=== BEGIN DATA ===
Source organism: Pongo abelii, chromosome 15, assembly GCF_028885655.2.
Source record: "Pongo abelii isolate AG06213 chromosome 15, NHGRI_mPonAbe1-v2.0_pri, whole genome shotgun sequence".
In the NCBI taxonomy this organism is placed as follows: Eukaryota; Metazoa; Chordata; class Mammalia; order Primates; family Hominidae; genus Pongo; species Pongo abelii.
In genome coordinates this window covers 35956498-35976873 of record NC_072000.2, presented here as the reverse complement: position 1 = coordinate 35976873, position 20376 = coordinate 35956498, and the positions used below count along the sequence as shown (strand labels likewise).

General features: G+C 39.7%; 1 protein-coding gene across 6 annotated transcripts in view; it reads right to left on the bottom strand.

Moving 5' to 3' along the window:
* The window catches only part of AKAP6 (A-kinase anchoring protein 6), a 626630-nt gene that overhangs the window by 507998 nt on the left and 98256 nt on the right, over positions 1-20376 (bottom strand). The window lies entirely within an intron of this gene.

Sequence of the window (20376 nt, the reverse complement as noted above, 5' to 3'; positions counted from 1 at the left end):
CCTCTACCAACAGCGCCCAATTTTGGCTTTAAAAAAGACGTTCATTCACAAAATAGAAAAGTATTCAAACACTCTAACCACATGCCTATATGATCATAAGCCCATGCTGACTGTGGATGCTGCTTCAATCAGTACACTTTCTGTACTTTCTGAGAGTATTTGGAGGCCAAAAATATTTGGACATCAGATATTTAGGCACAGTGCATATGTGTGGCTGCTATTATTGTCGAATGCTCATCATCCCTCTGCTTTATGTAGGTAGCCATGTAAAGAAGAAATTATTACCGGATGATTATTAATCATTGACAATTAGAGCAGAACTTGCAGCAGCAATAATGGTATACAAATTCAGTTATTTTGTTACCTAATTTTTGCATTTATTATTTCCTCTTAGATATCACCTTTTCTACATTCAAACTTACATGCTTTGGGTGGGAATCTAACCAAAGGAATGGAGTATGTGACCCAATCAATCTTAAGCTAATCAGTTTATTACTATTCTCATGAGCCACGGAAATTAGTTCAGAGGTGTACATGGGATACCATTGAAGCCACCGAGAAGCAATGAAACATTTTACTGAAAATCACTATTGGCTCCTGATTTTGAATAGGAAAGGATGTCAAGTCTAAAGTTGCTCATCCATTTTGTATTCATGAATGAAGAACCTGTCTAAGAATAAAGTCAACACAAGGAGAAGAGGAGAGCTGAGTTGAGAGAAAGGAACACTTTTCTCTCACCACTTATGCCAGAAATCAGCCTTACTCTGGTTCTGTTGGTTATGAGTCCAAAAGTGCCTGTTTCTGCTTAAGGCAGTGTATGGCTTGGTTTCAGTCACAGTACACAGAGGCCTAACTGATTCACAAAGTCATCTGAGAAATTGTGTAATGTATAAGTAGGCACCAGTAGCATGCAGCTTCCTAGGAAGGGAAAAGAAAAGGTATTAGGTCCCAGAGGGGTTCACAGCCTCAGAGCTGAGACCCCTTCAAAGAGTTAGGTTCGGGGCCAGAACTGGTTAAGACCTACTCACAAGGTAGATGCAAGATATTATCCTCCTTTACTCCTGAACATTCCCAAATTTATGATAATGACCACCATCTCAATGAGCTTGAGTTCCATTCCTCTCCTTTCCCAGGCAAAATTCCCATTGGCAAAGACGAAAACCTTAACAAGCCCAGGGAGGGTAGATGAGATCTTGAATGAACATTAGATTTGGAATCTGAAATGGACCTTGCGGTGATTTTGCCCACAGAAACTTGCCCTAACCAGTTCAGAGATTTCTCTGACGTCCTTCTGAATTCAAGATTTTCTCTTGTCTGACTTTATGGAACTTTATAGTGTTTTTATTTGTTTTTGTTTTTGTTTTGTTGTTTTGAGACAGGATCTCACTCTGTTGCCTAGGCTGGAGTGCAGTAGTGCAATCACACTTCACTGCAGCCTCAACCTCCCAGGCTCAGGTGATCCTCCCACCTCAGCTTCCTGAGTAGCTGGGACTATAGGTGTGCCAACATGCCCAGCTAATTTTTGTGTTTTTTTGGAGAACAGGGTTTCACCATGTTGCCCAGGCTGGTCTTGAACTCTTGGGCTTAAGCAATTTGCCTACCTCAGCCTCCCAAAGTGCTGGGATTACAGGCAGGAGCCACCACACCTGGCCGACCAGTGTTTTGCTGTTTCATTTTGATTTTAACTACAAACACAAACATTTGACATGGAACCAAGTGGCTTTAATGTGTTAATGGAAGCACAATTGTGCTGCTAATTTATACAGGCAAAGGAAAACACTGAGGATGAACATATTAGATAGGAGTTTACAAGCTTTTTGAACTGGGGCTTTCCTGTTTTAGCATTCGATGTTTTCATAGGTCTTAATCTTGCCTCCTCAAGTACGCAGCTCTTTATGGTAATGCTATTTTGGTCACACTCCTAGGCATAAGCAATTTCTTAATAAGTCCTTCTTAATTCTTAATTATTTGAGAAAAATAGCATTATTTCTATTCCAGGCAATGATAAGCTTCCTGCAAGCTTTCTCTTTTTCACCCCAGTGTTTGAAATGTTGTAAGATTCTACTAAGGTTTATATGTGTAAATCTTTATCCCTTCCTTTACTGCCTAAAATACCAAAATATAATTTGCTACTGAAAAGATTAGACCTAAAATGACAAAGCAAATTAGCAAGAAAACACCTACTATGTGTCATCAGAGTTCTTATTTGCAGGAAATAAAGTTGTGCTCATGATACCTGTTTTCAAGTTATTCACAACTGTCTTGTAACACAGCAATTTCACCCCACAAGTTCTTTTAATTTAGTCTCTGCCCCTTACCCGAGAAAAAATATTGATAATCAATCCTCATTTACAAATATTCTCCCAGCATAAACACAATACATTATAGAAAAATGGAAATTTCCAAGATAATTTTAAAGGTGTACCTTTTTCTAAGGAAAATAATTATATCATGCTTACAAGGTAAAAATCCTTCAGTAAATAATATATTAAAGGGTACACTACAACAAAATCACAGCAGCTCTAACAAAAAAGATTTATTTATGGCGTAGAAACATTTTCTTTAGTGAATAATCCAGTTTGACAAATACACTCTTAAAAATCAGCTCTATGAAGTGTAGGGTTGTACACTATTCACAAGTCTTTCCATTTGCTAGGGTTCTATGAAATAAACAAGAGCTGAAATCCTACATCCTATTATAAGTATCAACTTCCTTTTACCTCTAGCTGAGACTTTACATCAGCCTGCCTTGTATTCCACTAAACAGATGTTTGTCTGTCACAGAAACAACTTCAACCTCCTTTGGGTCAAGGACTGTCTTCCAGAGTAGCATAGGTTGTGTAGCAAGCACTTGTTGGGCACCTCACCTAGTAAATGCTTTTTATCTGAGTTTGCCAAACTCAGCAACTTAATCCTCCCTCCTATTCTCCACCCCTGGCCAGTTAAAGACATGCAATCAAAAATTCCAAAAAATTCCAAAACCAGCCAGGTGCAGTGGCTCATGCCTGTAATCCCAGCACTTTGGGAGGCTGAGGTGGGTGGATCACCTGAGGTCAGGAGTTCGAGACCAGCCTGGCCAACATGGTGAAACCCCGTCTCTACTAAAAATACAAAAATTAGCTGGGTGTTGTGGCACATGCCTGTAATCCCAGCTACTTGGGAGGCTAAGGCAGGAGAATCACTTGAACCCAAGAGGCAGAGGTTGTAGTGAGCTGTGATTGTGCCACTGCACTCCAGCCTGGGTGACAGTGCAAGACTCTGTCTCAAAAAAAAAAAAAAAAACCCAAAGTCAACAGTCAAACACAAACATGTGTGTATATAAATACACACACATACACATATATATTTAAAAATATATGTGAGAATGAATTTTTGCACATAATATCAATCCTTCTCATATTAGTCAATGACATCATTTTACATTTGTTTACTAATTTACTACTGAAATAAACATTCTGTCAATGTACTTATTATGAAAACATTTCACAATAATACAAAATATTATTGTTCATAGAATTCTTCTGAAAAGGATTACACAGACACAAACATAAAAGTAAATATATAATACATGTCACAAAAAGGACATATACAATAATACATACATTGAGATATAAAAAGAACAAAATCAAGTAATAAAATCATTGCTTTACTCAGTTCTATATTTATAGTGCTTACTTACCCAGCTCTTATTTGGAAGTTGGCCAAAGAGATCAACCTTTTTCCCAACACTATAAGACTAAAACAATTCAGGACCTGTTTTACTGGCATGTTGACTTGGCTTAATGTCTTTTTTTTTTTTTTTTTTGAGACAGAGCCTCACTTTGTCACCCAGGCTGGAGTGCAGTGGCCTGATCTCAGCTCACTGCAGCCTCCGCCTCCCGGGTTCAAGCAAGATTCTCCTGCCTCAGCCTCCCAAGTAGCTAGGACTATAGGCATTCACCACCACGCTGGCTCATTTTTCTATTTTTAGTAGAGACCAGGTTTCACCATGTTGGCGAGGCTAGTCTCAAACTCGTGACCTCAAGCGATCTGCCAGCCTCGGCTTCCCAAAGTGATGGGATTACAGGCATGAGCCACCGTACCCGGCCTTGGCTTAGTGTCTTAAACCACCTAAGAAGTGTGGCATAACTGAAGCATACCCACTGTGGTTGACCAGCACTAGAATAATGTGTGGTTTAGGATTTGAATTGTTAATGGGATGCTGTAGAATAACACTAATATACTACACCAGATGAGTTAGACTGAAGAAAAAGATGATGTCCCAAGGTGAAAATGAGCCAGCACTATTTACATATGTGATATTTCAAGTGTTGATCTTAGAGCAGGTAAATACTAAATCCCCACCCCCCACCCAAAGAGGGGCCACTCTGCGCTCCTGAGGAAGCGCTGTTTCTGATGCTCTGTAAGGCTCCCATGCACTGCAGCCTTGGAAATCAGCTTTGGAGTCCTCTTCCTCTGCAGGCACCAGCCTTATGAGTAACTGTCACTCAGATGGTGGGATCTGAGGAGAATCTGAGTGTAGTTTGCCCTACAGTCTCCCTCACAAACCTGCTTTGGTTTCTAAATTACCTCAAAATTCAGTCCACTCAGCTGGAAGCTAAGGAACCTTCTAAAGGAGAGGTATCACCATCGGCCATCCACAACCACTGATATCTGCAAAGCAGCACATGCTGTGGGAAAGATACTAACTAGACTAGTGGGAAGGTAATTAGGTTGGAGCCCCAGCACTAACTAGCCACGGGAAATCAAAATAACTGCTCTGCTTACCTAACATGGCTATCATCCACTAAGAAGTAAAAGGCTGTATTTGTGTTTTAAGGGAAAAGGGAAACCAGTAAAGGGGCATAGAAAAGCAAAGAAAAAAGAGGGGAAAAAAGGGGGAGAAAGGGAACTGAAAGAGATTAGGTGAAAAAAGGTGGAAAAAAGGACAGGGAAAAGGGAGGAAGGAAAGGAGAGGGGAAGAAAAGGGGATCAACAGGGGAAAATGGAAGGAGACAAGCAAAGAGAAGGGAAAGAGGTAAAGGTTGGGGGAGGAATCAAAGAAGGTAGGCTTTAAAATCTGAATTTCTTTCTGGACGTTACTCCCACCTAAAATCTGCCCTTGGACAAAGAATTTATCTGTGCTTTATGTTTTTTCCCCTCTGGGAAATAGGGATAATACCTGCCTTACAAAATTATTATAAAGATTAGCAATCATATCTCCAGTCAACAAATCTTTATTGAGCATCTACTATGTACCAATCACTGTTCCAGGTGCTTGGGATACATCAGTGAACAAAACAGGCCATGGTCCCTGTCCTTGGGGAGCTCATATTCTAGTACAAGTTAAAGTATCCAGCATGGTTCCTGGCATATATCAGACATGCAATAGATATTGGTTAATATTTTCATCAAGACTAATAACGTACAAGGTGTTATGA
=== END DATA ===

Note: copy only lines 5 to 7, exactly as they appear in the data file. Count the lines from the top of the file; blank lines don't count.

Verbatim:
General features: G+C 39.7%; 1 protein-coding gene across 6 annotated transcripts in view; it reads right to left on the bottom strand.

Moving 5' to 3' along the window:
* The window catches only part of AKAP6 (A-kinase anchoring protein 6), a 626630-nt gene that overhangs the window by 507998 nt on the left and 98256 nt on the right, over positions 1-20376 (bottom strand). The window lies entirely within an intron of this gene.